And that means that we forget that we're hiring somebody to come into our world, and to be scrutinizing and discerning about bringing a person into this business. And instead we invest too much time trying to convince or persuade or influence or highlight all the reasons why we're so great to work for. So all those skills that you used to attract a client and close a client are not the skills we wanna use to hire, okay?

Now, that doesn't mean you don't wanna put your best foot forward and you don't wanna present what the organization represents in a good way. But if you find yourself selling in an interview, then you are focusing on convincing this person they should work for you instead of exploring whether or not they really should. And just like we could get super excited about a potential customer or client, we get all jazzed about it, we can do that with recruits, with candidates.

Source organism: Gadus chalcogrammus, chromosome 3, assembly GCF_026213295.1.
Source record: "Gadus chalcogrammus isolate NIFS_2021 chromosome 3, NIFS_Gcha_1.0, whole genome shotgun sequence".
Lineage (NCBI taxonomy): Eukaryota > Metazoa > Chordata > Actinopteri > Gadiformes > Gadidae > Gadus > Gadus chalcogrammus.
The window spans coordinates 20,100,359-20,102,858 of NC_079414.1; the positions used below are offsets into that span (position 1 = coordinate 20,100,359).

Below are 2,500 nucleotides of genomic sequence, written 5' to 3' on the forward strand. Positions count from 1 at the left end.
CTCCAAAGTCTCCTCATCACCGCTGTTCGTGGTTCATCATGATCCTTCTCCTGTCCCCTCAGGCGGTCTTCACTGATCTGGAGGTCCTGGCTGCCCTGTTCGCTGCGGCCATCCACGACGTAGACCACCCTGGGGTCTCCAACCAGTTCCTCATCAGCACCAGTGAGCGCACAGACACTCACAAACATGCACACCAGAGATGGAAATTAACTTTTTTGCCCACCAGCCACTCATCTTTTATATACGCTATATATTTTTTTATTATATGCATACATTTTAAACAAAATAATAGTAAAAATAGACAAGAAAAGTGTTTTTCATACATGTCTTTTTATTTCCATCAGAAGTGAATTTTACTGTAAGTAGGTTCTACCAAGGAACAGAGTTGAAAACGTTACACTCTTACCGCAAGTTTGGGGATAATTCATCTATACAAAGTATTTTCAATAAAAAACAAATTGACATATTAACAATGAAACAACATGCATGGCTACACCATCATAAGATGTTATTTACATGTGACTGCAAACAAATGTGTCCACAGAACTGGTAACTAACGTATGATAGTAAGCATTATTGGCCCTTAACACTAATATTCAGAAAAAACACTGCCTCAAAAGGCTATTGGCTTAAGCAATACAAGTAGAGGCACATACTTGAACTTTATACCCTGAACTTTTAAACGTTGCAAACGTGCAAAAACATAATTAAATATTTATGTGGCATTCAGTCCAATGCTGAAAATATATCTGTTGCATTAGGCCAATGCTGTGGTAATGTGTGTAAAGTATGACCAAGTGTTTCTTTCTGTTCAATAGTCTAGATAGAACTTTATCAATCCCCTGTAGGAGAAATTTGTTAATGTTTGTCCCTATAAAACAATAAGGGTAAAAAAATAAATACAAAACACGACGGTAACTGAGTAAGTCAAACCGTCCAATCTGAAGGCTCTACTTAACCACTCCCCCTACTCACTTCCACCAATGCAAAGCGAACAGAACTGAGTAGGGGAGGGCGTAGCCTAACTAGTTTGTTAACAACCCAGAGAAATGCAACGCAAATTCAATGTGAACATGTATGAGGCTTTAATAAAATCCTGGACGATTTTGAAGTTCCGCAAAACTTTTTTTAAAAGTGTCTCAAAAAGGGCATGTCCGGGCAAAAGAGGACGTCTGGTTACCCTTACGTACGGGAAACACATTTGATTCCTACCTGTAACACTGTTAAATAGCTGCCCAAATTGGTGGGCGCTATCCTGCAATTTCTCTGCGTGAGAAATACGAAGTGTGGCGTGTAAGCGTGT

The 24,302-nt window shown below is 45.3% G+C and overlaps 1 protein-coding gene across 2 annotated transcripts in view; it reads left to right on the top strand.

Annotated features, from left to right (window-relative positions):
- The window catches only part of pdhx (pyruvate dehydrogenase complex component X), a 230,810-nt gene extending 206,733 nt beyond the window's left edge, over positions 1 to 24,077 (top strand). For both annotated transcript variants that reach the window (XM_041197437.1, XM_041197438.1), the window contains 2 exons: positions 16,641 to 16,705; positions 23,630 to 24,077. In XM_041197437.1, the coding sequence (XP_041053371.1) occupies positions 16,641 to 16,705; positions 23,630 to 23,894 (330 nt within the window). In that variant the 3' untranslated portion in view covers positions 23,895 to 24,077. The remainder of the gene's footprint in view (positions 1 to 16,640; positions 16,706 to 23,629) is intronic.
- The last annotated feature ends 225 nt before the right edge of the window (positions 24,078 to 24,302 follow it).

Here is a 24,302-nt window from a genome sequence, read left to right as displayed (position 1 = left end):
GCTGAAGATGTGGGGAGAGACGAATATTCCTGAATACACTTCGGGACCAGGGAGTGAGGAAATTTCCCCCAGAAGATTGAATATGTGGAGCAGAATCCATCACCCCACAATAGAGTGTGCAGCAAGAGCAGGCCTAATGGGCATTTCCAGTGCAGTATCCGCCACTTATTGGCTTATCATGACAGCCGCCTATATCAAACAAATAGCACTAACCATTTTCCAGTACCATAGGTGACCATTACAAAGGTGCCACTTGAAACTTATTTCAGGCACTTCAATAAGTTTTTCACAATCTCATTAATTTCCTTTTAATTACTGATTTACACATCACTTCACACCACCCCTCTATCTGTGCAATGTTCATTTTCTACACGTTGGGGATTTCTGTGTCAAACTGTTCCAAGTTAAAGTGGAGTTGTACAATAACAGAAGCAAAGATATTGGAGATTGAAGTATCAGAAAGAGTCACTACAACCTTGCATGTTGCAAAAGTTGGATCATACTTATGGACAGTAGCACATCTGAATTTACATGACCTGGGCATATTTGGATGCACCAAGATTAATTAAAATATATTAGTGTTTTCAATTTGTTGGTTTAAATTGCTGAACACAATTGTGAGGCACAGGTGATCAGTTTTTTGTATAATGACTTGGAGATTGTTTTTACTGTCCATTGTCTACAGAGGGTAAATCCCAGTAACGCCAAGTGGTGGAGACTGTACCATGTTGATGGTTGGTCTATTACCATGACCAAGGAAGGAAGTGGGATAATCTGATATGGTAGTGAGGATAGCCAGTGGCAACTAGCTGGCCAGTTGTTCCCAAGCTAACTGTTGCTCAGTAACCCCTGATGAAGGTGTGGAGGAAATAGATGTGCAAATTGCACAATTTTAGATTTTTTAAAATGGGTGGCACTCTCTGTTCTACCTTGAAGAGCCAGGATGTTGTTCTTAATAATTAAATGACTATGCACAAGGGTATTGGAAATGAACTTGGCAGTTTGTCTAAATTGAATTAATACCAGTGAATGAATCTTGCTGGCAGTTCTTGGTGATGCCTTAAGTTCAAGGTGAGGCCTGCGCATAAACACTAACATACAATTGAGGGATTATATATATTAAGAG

I used to say all the time we would get candidate crushes and we would have these people that were like, "Oh, I hope they say yes. I hope they say yes." And a candidate crush is coming from an old energy of you wanting to close them. We don't wanna close the potential employees. I don't care how good the market is. You want to make sure you are absolutely discerning and bringing people into the business who need to be there, who are truly aligned to the values, who truly have the experience, who truly have the demonstrated results that you are gonna want in your business. It doesn't serve you to get too eager, okay?